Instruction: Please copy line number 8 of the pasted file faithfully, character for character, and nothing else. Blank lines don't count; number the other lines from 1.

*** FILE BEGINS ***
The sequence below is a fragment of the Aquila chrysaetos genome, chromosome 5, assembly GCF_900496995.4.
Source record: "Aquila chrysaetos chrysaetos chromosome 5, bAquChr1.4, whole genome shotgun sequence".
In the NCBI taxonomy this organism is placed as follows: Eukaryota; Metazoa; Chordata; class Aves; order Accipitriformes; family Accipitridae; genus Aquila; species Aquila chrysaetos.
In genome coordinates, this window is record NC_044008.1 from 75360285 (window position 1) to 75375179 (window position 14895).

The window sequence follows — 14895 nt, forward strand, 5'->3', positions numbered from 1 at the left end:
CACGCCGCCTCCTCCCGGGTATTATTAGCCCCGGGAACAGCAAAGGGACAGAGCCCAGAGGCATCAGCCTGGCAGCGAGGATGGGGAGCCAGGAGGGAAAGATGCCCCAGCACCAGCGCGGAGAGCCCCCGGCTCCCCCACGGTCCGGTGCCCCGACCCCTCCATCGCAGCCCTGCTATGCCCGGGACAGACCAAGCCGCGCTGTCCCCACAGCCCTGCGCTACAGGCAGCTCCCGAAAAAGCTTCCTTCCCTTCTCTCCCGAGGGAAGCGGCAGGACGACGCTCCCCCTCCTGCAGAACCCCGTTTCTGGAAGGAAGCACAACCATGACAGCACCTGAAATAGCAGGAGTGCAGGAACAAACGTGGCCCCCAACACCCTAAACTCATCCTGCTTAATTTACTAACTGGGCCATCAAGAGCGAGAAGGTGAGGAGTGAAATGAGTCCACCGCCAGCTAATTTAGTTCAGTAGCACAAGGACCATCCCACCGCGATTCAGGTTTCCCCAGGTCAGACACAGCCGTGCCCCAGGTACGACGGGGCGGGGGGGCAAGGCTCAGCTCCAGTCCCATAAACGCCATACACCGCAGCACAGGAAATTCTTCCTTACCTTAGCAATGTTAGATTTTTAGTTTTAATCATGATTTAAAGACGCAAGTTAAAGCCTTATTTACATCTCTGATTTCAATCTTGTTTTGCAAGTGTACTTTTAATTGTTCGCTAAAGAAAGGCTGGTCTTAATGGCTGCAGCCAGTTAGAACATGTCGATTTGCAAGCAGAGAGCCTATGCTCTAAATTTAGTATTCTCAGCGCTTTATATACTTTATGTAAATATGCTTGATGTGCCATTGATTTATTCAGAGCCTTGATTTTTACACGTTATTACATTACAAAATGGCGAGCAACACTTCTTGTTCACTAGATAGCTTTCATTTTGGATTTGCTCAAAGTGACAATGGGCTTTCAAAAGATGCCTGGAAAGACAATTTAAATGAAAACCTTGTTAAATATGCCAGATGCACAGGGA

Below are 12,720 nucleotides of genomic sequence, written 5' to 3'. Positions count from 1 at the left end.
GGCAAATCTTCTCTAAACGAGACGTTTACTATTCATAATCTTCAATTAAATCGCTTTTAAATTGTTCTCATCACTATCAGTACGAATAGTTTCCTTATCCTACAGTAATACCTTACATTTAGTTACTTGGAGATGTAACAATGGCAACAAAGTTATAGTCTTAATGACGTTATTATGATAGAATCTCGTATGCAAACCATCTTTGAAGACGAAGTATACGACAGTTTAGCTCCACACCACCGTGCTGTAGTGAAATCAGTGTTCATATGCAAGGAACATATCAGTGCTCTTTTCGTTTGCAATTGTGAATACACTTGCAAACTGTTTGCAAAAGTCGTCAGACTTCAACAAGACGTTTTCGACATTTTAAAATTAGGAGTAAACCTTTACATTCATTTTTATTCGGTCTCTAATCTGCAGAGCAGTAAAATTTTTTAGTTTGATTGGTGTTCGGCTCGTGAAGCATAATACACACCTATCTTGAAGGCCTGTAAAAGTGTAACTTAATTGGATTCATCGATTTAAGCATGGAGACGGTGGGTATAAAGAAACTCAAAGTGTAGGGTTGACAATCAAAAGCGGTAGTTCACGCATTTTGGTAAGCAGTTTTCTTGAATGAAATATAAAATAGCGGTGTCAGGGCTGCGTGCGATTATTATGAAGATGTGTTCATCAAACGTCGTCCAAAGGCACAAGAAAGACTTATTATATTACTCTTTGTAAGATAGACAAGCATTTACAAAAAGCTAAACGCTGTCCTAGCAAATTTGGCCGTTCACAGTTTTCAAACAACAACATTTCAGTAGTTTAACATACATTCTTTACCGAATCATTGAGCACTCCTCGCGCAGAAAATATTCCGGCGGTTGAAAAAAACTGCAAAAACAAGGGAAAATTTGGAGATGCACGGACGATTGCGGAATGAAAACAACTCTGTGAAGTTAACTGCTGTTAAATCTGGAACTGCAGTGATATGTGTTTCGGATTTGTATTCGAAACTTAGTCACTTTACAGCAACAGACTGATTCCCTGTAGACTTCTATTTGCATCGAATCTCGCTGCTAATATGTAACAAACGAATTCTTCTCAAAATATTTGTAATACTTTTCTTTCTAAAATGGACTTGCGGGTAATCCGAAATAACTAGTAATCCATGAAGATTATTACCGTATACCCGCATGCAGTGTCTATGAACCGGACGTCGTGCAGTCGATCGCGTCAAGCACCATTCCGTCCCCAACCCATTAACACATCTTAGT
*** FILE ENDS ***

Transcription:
GGCAAATCTTCTCTAAACGAGACGTTTACTATTCATAATCTTCAATTAAATCGCTTTTAAATTGTTCTCATCACTATCAGTACGAATAGTTTCCTTATCCTACAGTAATACCTTACATTTAGTTACTTGGAGATGTAACAATGGCAACAAAGTTATAGTCTTAATGACGTTATTATGATAGAATCTCGTATGCAAACCATCTTTGAAGACGAAGTATACGACAGTTTAGCTCCACACCACCGTGCTGTAGTGAAATCAGTGTTCATATGCAAGGAACATATCAGTGCTCTTTTCGTTTGCAATTGTGAATACACTTGCAAACTGTTTGCAAAAGTCGTCAGACTTCAACAAGACGTTTTCGACATTTTAAAATTAGGAGTAAACCTTTACATTCATTTTTATTCGGTCTCTAATCTGCAGAGCAGTAAAATTTTTTAGTTTGATTGGTGTTCGGCTCGTGAAGCATAATACACACCTATCTTGAAGGCCTGTAAAAGTGTAACTTAATTGGATTCATCGATTTAAGCATGGAGACGGTGGGTATAAAGAAACTCAAAGTGTAGGGTTGACAATCAAAAGCGGTAGTTCACGCATTTTGGTAAGCAGTTTTCTTGAATGAAATATAAAATAGCGGTGTCAGGGCTGCGTGCGATTATTATGAAGATGTGTTCATCAAACGTCGTCCAAAGGCACAAGAAAGACTTATTATATTACTCTTTGTAAGATAGACAAGCATTTACAAAAAGCTAAACGCTGTCCTAGCAAATTTGGCCGTTCACAGTTTTCAAACAACAACATTTCAGTAGTTTAACATACATTCTTTACCGAATCATTGAGCACTCCTCGCGCAGAAAATATTCCGGCGGTTGAAAAAAACTGCAAAAACAAGGGAAAATTTGGAGATGCACGGACGATTGCGGAATGAAAACAACTCTGTGAAGTTAACTGCTGTTAAATCTGGAACTGCAGTGATATGTGTTTCGGATTTGTATTCGAAACTTAGTCACTTTACAGCAACAGACTGATTCCCTGTAGACTTCTATTTGCATCGAATCTCGCTGCTAATATGTAACAAACGAATTCTTCTCAAAATATTTGTAATACTTTTCTTTCTAAAATGGACTTGCGGGTAATCCGAAATAACTAGTAATCCATGAAGATTATTACCGTATACCCGCATGCAGTGTCTATGAACCGGACGTCGTGCAGTCGATCGCGTCAAGCACCATTCCGTCCCCAACCCATTAACACATCTTAGT